State Profiles

District of Columbia’s Sex Education Snapshot

Advocates have seen tremendous progress over the past decade toward advancing sex education requirements in the District of Columbia. In 2010, Councilwoman Mary Cheh championed the successful DC Healthy Schools Act, which increased the amount of time dedicated to health education and further clarified sex education requirements. Through the Healthy Schools Act, the Office of the State Superintendent of Education (OSSE) implemented an annual exam for fifth, eight, and tenth graders on human sexuality, contraception, and drug use. In 2011, the OSSE established the Coordinated Health Education Team to address health gaps in DC schools and enacted two advisory boards, the Risky Behaviors Advisory Board and the Health and Wellness Advisory Board to further review current curriculum and make recommendations for future instruction. In 2016, the DC Health Education Standards were updated to require instruction on sexual orientation and gender identity. Additionally, the health standards provide guidance on topics such as consent, healthy relationships, contraceptives, and the influence of culture on health practices. The Wrap MC Program, facilitated by DC Health as part of their Sex Is… campaign, was created in 2010 and recently updated to help young people make informed decisions about their health. The program also certifies students to become peer educators and distribute condoms in their school.

While there is no current set sex education curriculum required in DC schools, the Sexual Health Curriculum Review Guidance, released by the Office of the State Superintendent of Education (OSSE) in 2017, guides educators in providing comprehensive sex education and includes in-depth information about varying health education curriculum that aligns with the Centers for Disease Control and Prevention (CDC)’s Health Education Curriculum Analysis Tool (HECAT). Students in DC Public Schools receive Rights, Respect, Responsibility (3Rs) curriculum developed by Advocates for Youth.

To further advance sex education in DC schools, the OSSE will continue to assess student knowledge and behavior related to sexual health and develop reports and resources with schools and partners, create grant opportunities, technical assistance, and resources for educators, and publish public reports to guide future advancements. Organizations such as Athletes United for Social Justice (AUSJ, Latin American Youth Center (LAYC), Planned Parenthood of Metropolitan Washington, and the Healthy Babies Project have received funding over the past three years through the DC Personal Responsibility Education Program (PREP) to support sex education opportunities.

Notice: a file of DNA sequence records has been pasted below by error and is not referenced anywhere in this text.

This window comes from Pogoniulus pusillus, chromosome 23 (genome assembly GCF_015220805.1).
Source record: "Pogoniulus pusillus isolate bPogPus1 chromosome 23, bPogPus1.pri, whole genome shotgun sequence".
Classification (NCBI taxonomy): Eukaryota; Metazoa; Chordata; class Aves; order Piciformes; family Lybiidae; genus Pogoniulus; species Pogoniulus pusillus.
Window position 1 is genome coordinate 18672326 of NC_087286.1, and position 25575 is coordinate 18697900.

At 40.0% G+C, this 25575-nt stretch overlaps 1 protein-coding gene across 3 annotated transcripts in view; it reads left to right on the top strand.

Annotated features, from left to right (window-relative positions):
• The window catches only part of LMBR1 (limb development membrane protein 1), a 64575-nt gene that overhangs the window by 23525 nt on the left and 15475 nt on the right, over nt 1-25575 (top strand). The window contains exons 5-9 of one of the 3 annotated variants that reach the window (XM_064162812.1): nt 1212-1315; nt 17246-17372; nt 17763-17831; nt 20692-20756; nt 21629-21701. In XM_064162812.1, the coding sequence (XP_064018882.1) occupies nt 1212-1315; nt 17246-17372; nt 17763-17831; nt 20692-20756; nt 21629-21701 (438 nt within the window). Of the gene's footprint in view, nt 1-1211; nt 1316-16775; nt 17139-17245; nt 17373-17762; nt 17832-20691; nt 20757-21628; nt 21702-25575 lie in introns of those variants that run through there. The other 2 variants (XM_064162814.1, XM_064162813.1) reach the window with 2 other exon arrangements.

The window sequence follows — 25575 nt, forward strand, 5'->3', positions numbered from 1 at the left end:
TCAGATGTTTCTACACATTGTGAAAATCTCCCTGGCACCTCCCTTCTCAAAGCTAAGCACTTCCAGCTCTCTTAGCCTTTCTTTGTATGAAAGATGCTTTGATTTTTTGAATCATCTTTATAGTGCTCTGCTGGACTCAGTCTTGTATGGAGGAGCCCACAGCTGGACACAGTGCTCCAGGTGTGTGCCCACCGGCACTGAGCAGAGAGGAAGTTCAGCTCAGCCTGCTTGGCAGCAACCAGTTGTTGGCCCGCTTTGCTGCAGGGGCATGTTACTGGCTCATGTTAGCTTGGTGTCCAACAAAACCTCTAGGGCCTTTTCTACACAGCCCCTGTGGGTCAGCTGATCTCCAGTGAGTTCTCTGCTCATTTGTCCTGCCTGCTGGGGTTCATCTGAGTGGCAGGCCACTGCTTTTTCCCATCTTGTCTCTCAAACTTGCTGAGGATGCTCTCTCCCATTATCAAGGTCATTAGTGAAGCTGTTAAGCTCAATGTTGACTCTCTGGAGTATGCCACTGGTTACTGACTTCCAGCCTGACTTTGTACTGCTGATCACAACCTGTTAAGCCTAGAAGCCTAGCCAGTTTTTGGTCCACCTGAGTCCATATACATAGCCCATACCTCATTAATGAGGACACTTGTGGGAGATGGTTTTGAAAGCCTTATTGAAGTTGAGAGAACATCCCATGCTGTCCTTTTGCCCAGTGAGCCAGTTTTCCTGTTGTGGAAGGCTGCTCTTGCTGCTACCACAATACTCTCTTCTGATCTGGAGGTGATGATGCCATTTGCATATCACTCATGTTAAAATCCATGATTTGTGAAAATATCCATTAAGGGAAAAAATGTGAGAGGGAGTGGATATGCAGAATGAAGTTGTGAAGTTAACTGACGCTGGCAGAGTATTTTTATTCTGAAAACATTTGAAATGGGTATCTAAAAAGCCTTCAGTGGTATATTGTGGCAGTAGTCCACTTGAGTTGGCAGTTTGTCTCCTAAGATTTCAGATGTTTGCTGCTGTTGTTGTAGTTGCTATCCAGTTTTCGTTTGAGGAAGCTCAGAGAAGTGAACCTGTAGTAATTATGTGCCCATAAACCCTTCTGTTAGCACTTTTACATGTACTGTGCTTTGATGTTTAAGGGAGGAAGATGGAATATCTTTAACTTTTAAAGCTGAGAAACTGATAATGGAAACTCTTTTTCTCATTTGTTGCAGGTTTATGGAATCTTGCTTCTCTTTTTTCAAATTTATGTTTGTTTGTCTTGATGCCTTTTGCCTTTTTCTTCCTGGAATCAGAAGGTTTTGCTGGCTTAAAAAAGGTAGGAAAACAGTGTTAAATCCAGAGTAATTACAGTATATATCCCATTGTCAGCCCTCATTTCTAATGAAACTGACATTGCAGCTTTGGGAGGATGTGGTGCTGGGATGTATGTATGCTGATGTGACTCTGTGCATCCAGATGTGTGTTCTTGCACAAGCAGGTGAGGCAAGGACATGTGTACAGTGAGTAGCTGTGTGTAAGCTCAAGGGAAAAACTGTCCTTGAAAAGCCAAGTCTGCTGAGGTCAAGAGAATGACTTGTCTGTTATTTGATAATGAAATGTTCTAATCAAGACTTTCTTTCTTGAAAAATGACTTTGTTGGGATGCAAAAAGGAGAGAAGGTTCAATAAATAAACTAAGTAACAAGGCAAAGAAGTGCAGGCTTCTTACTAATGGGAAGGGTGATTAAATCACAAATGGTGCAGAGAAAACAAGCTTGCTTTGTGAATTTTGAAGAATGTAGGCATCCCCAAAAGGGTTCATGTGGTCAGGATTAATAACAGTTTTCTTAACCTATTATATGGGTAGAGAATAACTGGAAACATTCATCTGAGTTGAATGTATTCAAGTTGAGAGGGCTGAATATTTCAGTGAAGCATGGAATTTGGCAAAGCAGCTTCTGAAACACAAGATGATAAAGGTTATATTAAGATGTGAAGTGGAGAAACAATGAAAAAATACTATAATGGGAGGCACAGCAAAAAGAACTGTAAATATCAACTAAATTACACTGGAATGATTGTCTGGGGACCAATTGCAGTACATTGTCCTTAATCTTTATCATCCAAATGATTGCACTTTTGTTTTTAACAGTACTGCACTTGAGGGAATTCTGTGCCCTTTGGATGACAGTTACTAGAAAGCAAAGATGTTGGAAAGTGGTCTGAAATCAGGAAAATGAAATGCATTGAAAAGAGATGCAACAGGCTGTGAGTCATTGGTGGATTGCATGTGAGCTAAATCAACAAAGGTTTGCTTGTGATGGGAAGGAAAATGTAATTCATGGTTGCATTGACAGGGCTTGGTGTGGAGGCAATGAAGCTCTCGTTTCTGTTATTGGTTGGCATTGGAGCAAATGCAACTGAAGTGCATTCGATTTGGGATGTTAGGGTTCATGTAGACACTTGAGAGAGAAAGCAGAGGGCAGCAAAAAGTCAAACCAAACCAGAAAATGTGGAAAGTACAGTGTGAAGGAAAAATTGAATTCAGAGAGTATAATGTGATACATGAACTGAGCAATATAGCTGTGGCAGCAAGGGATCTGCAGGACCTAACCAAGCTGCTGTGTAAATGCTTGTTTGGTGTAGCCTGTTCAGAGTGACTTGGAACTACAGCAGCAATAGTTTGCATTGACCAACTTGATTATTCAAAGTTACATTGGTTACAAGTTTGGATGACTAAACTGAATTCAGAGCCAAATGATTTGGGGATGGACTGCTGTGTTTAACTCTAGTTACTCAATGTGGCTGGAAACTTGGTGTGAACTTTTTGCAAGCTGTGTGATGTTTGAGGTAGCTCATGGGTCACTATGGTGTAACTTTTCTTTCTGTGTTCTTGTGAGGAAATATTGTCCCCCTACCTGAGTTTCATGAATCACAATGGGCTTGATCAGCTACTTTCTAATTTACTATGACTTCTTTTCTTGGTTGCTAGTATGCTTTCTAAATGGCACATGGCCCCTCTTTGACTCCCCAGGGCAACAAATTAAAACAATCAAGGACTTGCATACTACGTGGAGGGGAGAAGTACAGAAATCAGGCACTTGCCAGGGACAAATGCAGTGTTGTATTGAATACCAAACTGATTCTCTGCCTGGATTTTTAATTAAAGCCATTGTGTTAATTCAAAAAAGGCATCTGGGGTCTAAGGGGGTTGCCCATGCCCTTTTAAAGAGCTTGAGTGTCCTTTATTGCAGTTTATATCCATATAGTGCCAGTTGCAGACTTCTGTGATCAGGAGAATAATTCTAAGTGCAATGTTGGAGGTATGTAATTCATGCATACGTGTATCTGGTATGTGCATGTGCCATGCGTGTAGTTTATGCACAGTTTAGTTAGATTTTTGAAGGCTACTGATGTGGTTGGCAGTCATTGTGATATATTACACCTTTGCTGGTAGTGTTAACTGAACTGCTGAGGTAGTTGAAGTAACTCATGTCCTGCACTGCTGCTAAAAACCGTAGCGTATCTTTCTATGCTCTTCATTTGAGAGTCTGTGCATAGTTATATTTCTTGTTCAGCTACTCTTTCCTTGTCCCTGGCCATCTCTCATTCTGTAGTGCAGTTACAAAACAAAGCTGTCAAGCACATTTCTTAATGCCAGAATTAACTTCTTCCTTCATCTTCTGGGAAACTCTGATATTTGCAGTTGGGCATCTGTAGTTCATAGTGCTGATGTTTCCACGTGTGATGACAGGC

Right now, advocates can take action to ensure young people in their community have access to quality sex education. By contacting their local school, advocates can determine what curriculum is being taught and if the school has the resources it needs to implement comprehensive sex education. Further, advocates can contact their representatives to discuss ways in which sex education may be improved. Advocates are encouraged to use the SIECUS Community Action Toolkit to guide local efforts.

State Sex Education Policies and Requirements at a Glance

  • District of Columbia schools are required to teach sex education.
  • Curriculum is not required to be comprehensive. However, DC Public Schools, which serves approximately 54% of DC students, is required to use the comprehensive curriculum Rights, Respect, Responsibility (3Rs). Further, sex education occurs within what is described as a “comprehensive school health education” program.
  • Sex education instruction must include instruction on abstinence.
  • Curriculum must include instruction on how to “differentiate between gender identity, gender expression, sexual orientation, and sex assigned at birth/biological sex,” and detail that “as people grow and develop, they may begin to feel romantically and/or sexually attracted to people of a different gender and/or to people of the same gender.”
  • Curriculum must include instruction on how alcohol and other substances can affect the ability to give or perceive the provision of consent to sexual activity. Students must research, compare, and contrast DC minor consent laws.
  • Parents can submit a written request to the principal to remove their children from sex education. This is referred to as an “opt-out” policy.
  • The District of Columbia has no standard regarding medically accurate sex education instruction.

State House Highlights

This section highlights sex education bills that were introduced during the 2020 state legislative session as well as bills that have been introduced thus far in 2021. These proposed bills ​provide a brief overview of both recent and current legislative action taken to advance or restrict sex education. For a more comprehensive look at relevant legislation concerning sex education and related topics such as reproductive health care, LGBTQ rights, and HIV/AIDS, continue reading on to the “State Legislative Activity” section of the District of Columbia’s profile.